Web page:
“A lot of corporates in the West still think of China as the copycatting factory of the world it used to be.” says Dr. Edward Tse, a global strategy consultant and the author of “China´s Disruptors”. Nobody can explain better, how Chinese entrepreneurs thrive despite (or maybe even because of) the high level of uncertainty in their business environment. We met Edward in the INNOSPACE of Shenzhen to get his insights on Entrepreneurship in China. Ed discussed with us, how the recent generation of disruptors transformed China’s economy from a closed, state run system to a major power in the global economy.
Building eco systems at breathtaking speed
Widely unrecognized in the rest of the world, Chinese companies have been learning and growing at breathtaking speed. “While western corporates are doing one cycle of innovation, the Chinese do ten.” as Edward puts it. Meanwhile Alibaba and Tencent are position 6 and 7 of the highest valued companies in the world. “Both of them are neither random conglomerates nor are they focusing on just one core competence. They are using a third way and don´t care about focus.” Edward explained. When jumping into new fields on a frequent basis, they first start out with a gap in capabilities. Without prior experience, Alibaba for example started their financial and payment services. By making it easier for their customers to buy online, they created a new market while boosting their existing one. Daring several jumps like this one, they managed to complement their existing offering and gradually created whole ecosystems. And they built up and leveraged strategic partnerships along the way. Another example of Ed was Geely. Unlike highly focused Tesla, Geely gradually transformed from a car company to a transportation service provider. “Those companies are neither conglomerates, nor do they restrict themselves to self-defined boundaries” Edward explained. And the entrepreneurs behind these companies are role models to a generation of entrepreneurs who ask “Why not me?” and “Why not?” and who are not afraid of pivoting if an idea does not play out.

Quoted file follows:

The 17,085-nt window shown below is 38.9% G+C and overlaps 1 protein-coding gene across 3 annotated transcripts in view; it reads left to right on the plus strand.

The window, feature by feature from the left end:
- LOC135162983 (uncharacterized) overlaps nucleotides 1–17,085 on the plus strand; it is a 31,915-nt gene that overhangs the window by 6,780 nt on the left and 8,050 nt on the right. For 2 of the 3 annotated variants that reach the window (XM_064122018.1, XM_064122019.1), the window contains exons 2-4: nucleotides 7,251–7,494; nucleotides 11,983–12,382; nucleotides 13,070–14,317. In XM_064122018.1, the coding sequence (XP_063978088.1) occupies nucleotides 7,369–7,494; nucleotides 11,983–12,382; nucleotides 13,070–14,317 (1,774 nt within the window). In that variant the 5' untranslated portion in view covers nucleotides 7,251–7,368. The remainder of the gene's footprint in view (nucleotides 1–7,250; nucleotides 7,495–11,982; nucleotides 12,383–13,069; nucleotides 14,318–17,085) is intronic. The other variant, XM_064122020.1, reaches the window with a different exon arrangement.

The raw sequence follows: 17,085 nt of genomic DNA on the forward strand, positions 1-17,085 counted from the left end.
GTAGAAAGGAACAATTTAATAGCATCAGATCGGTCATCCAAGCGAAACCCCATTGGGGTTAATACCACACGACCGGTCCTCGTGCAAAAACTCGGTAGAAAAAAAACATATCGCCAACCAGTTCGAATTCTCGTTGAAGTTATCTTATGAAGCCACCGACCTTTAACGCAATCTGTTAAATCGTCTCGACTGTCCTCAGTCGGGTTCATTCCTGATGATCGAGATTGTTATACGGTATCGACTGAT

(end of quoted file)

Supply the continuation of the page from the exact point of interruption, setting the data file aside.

Dr. Edward Tse on Geely and their ecosystem as atransportation service provider.
Innovation as the major driver for growth
But there are more reasons, why we should have a close look at what Chinese entrepreneurs are doing. Against the common prejudice of being followers in existing technologies, Edward Tse sees the Chinese disruptors adopting innovation as their major source of growth. “Slowly they are getting recognized as ‘smart’” as Edward puts it. A recent study names seven Chinese companies among the top 50 smartest companies in the world. With its capita GDP on a constant rise, China provides an ideal proving ground to entrepreneurs moving up virtually every industry. That is health (BGI, DIAN Diagnostics), internet (Baidu), telecommunication (Xiaoming), retail (VIP-Shop), energy (Goldwind), finance (Noah), logistics (SF Express) and of course automotive and transportation (Didi, Yiado, Geely) to name just a few examples. Edward Tse: “Entrepreneurial and innovative as they are, they revive the China dream and start to embrace the world.”
More Chinese than the Chinese
“The Chinese have always been entrepreneurial” Edward Tse says “so what is happening now under the current conditions is all but surprising.” According to him, hardly any western company can afford to ignore the Chinese disruptors. For us as consultants, Edward’s insights rounded up our impressions we gathered along our journey. It put our visits to companies like Alibaba, BGI and Geely as well as our tours through incubators and innovation-hubs into perspective. But it also brought up new questions to ask: Who are the Chinese disrupters, one should look out for depending on one´s business? Should one consider them collaborators or competitors? Should one fringe or care? How to deal with the ones, that seem to not care about traditional strategy rules and who are questioning virtually every business model? Moreover, what can we learn and adopt from them? Or as Ed puts it: “How could one be more Chinese than the Chinese?”
Blog by Michael Faschingbauer